Taking Great Photos for your Chapter

Take Great Photos

Every week, YAL puts together reports, newsletters, new activism events, marketing material, and so much more. But since we can’t be everywhere at all times, we need YAL chapters and members to help us generate great material so we can show off to other students, donors, and organizations. We want to prove that our chapters are not just spreading the message of liberty, but doing it artfully and passionately. 

So we’re asking all of our chapters nationwide to provide us with the best original photographic material you can get your hands on. Not only will this help YAL National out, but it’ll help make your chapter look so much more legit! You can use these photos to promote your chapter on campus and on Facebook, send them to your local school newspaper, and (if you send them to us) you may even be featured on YAL National’s website, newsletters, or print media. 

So here’s our call to action: Take as many amazing photos of your YAL Chapter as you can.  And here are a few tips on taking great photos this quarter: 

1. Let your artsy friends take photos with their super awesome camera

…and give them free license to be as artistic as they want!  Ask students in your chapter if they do photography as a hobby, or if they know anyone that does. Universities are filled with students who love photography — just make sure they get credit for their work. And those point-and-shoot cameras or iPhone cameras rarely do the trick. Use a nice camera with good aperture and time priority settings. Some universities let you even rent out these kinds of cameras just for the day. You’re looking for something like this:


2. Don’t be afraid to stage your photos

In fashion photography, or even in the Obama campaign, photos look great because they are staged and planned. It’s really difficult to get good live-action photos. You’ll end up taking thousands of photos to get just a couple good ones. Instead, stage your photos! Be ready to take photos, get in the action, and set up shop. If you don’t, your photos will be boring! This photo, for instance, did not happen by chance:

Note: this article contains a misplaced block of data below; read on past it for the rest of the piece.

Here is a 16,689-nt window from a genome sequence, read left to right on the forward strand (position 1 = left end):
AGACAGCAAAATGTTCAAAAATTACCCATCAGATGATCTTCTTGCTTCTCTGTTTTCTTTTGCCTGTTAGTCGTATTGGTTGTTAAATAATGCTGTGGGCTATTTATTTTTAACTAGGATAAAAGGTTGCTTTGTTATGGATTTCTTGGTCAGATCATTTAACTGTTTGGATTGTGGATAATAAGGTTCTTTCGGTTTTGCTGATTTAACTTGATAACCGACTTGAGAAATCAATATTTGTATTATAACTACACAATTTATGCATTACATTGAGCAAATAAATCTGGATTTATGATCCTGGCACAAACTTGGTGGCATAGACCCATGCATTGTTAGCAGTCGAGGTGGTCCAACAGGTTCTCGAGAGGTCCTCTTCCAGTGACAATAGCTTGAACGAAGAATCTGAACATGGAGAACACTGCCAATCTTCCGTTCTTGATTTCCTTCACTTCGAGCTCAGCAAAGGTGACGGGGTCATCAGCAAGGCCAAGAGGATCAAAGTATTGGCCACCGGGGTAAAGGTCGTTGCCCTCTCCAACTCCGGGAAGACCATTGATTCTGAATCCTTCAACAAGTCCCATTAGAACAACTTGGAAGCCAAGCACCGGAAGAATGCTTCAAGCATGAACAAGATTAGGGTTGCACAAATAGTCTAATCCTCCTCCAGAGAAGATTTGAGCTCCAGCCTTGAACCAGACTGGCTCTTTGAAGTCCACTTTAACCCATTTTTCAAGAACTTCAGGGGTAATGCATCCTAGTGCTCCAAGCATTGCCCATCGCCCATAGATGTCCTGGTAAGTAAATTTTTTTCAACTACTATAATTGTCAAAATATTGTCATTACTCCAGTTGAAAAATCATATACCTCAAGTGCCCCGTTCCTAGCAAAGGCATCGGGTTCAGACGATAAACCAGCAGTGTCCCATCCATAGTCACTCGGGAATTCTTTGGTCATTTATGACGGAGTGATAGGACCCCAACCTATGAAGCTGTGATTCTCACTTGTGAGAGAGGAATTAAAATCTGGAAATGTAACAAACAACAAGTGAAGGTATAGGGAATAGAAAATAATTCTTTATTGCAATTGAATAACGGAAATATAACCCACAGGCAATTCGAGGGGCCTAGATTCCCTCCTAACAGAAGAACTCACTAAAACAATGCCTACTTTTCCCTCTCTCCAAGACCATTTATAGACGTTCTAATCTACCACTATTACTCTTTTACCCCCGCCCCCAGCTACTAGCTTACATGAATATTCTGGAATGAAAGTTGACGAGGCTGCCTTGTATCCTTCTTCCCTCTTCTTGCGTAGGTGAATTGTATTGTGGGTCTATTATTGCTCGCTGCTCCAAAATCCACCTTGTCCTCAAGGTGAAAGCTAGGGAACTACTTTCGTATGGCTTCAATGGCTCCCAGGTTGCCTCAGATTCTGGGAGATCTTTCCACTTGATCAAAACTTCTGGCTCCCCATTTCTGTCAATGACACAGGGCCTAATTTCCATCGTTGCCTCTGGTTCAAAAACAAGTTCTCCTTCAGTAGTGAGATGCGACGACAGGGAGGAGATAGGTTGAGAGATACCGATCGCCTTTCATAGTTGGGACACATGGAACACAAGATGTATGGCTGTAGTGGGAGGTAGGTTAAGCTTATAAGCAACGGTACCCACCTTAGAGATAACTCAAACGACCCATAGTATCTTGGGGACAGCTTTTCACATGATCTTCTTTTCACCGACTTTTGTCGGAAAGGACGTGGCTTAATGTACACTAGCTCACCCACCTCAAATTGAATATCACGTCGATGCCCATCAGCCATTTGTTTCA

3. Capture Faces & Emotion

Don’t take photos of the back of someone’s head. Capture everyone’s face. People like to look at faces, especially in photos. Including their hands, like someone passing along a flyer, shaking hands, or waving further helps capture activity. Also be sure to zoom in — we don’t need to see the whole room; we need to see the people:

Ed King


4. Take ultra-wide photos

People view the world in landscape. Also, most websites and print material orient their pages and photos horizontally. So take almost all your photos this way — rarely will you ever need to take photos in portrait mode (taller than they are wide). If your photos are in a landscape format (wider than it is tall), YAL National is much more likely to use your photo for an activism event, or feature you on the website. Also, leaving space to the far left or right, as opposed to your objects being in the center, helps create a dynamic photos and makes graphic design easier because text can be placed in the empty space.

Ultra-wide photos

5. Keep the original, super large photos and upload them to Flickr

In addition to posting your best photos in blog articles on the YAL website, create your own chapter photography hub at www.flickr.com. That way, you can store all your chapter photos for free in one place. Let YAL National know about your photo hub by emailing the URL link to contact@yaliberty.org so we can use the photos for future material. Keep the photos in as large format as possible. Many of our banners are more than 1000px wide, and sometimes it’s great to be able to print out the photos as well.  And the photos often need to be at least 3000 pixels to print well. 




6. Take photos as often as possible!

I take photos for clients all the time, and the best way to ensure getting great photos is to literally take thousands. People are always blinking, looking funny, twisting around, going cross eyed.  Expect to take literally 1,000 photos at every event, and just go through and delete the terrible ones. Let people take photos as often as they want, but only upload the absolute best photos to Flickr. There’s no point in keeping bad photos taking up space and time. 

Also, if you want some examples of the kind of photography I’ve taken, check out www.justinpagewood.com/photography — and notice certain elements, like color, composition, facial expressions, lighting, and the like. 


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